Wednesday, January 23, 2008

Let's Talk (More) About Strangers

I never thought I'd be blogging about a Berenstain Bears book, but here goes.  This one is worth it.

In my earlier post, Father Etiquette, I posed the questionHow can we teach our children to be apprehensive of strangers, but not make every man out to be a pervert, or "bad guy?"  

Although I want my children to use extreme caution, I want to be careful not to scare my children mercilessly about the threats lurking everywhere.  Sometimes when topics are difficult, I find children's literature to be a perfect introduction.  

This Berenstain Bears Book (Berenstain Bears Learn About Strangers) is well-written and addresses several issues (strangers, tattle-tales, family rules, private parts, and secrets).  When Sister Bear gets introduced to the idea that strangers can be dangerous, she begins to have nightmares.  The topic must be discussed in a way so as not to scare her, but to make it a serious reality.  This book nailed it for me.  You can check out some other parents' reviews too on Amazon.

A good line from the book:  "You can't always tell from the outside which are 'bad apples.'"  [A bumpy, strange-shaped apple was good on the inside, and a good-looking apple was wormy on the inside.]

The last page even posts the family rules for the cubs.  Yes, I know it's a fictional family, but it's very well-done.  I'm thrilled to have a forum to discuss this topic with my three-year olds in an age-appropriate way.



8 comments:

Misty said...

I think, too, that it really depends on your child. My youngest, she's almost 2, thinks every one else should drop dead if you are not her immediate family. She screams if you get near her if she doesn't know you VERY well. Hannah and Ian, 7 and 5, are VERY outgoing, VERY affectionate, assumes EVERY one loves them, wants to talk to them, play with them........ especially Hannah. Ian got the dialed down version of the "safety talk", Hannah ended up getting the extreme version, because after repeated attempts to teach her safe behavior, it didn't work..... I would take my eyes off her and she'd be chatting it up with some old man, a complete stranger, 1/2 way across the grocery store. We finally sat her down and had a serious discussion, that although not all adults are dangerous, you can never tell which one is. AND, the ones who ARE dangerous are likely to do awful things to her. I had to gage what truth I thought she could handle and gage how extreme our "chat" had to be. About that same time, a child in Salt Lake City went missing.... Destiny Norton. She was lured into her neighbors home, a 20something year old seemingly safe looking mans home, and killed with in MINUTES. He raped this poor child, and then stuffed her into a storage bin and tried to hide her in the cellar. By accident, and COMPLETE accident, Hannah saw this on the news while I was making dinner. In her eyes you could finally see that she got it. She had no nightmares, her behavior or personality didn't change, but she began to pay more close attention about how she behaved around people she didn't know.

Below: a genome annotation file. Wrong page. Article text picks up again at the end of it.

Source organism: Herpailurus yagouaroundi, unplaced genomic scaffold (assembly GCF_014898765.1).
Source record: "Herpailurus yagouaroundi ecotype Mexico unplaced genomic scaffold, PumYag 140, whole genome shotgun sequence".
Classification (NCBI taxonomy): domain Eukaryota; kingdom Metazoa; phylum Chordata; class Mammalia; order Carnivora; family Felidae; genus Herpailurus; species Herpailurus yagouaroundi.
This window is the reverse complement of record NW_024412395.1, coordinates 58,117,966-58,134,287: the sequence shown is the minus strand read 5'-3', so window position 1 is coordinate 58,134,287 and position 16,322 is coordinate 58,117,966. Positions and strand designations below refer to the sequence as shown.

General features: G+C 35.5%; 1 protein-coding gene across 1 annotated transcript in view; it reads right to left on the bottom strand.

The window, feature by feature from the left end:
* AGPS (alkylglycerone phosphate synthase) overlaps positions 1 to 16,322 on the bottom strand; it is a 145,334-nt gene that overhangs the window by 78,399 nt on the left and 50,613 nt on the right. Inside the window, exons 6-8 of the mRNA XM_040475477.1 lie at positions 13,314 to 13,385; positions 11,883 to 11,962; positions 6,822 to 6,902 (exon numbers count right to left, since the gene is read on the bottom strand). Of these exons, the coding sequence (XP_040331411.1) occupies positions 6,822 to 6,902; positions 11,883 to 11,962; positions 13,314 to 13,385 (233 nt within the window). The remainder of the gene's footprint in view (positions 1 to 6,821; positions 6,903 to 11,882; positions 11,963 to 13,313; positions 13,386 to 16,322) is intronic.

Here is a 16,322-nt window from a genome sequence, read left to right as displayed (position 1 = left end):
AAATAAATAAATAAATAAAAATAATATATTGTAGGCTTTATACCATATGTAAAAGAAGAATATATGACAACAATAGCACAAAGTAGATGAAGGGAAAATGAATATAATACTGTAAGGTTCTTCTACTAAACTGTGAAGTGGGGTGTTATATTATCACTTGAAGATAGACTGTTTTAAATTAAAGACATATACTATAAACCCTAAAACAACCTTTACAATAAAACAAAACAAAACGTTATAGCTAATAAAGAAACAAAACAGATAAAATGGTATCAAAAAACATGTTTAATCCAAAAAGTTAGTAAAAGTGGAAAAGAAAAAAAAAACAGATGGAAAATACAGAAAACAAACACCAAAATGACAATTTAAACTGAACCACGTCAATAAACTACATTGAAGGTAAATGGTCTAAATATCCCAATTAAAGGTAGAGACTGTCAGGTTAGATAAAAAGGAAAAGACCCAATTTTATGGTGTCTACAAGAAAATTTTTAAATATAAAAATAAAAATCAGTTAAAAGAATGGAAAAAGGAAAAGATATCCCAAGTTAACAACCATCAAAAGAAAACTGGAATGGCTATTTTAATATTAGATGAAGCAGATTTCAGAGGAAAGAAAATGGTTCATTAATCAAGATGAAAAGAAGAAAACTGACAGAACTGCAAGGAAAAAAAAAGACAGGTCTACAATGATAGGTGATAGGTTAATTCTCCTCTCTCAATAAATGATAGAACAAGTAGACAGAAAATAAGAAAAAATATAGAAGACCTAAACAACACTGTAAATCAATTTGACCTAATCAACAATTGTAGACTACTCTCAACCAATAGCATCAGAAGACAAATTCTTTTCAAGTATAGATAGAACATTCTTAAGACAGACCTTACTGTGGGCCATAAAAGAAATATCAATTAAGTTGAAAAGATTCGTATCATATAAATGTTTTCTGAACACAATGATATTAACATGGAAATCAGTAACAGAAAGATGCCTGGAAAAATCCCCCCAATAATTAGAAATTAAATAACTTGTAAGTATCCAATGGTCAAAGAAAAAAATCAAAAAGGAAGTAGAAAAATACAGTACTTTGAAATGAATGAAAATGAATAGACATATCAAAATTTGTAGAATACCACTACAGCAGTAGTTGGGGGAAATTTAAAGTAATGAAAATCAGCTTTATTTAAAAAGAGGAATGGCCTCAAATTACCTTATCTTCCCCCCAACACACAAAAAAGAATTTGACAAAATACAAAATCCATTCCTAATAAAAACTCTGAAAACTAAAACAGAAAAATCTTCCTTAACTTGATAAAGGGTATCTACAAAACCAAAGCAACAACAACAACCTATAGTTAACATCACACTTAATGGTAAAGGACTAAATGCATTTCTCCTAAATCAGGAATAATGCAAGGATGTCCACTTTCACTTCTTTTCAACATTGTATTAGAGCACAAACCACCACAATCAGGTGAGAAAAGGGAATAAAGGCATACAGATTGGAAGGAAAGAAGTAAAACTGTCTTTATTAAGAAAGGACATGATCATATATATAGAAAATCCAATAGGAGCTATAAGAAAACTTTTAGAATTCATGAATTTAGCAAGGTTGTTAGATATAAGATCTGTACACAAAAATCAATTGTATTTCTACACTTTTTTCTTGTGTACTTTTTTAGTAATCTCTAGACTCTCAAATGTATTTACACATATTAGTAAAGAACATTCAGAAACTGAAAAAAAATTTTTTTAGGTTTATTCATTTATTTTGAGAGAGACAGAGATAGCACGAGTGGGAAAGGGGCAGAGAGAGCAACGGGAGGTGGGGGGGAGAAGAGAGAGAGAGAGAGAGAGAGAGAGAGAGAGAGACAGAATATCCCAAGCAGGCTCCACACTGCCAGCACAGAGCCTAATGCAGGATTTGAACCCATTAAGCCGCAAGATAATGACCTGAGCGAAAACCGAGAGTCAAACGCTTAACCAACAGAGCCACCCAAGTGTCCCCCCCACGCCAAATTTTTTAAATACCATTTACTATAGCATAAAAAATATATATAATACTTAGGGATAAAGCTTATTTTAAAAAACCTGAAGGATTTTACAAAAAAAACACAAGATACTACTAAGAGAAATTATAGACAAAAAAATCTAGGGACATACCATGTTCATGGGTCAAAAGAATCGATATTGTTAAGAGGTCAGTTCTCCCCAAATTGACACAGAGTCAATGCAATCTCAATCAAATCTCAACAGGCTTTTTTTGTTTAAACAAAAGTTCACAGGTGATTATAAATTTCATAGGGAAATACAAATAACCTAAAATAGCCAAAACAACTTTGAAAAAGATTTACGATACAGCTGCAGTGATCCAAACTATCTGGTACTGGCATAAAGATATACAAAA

Happy Days said...

Looks like a great book to get conversations going. I definately want my kids to be aware and street smart, but don't want them to be afraid of their own shadows.

just jamie said...

We will NEVER be able to let down our guard.

Misty, you're right. Each child is different and will need a different approach. It's our job to find the right one(s), and constantly keep the conversation going with our kiddos.

Amy said...

thanks for bringing attention to this subject. it's a very tough one, but one that can't be overlooked.

LaskiGal said...

I love the Berenstain Bears . . . I'm adding this one to my collection.

I think the apple analogy would work well with young children--it puts abstract ideas (good vs bad) into something tangible.

This is such an excellent topic--I'm glad it has continued. So, so important.

Misty said...

PS: Jamie, I meant to say, too, we'll be adding this book to our collection! Some thing to get the hard topic started. AND - - I'm impressed by the quick action taken and research you've done. You're an excellent Mother, I should be more on the ball. xo ~ M.

Kathryn said...

I am always wondering how to approach this subject with my boys too. They can be so sensitive. They think everyone is their best friend, and it is so sad to think of taking that away from them.
I'll have to check out this book. Thanks!

Lindsey said...

THANK you so much for blogging about this. My four year old and I tried to have a conversation about strangers recently. She doesn't meet a stranger...ever and that, my friend, worries me. I'm on my way to ordering this book.

I'm also adding you to my blog roll so I'll remember to read you:) Have a great weekend!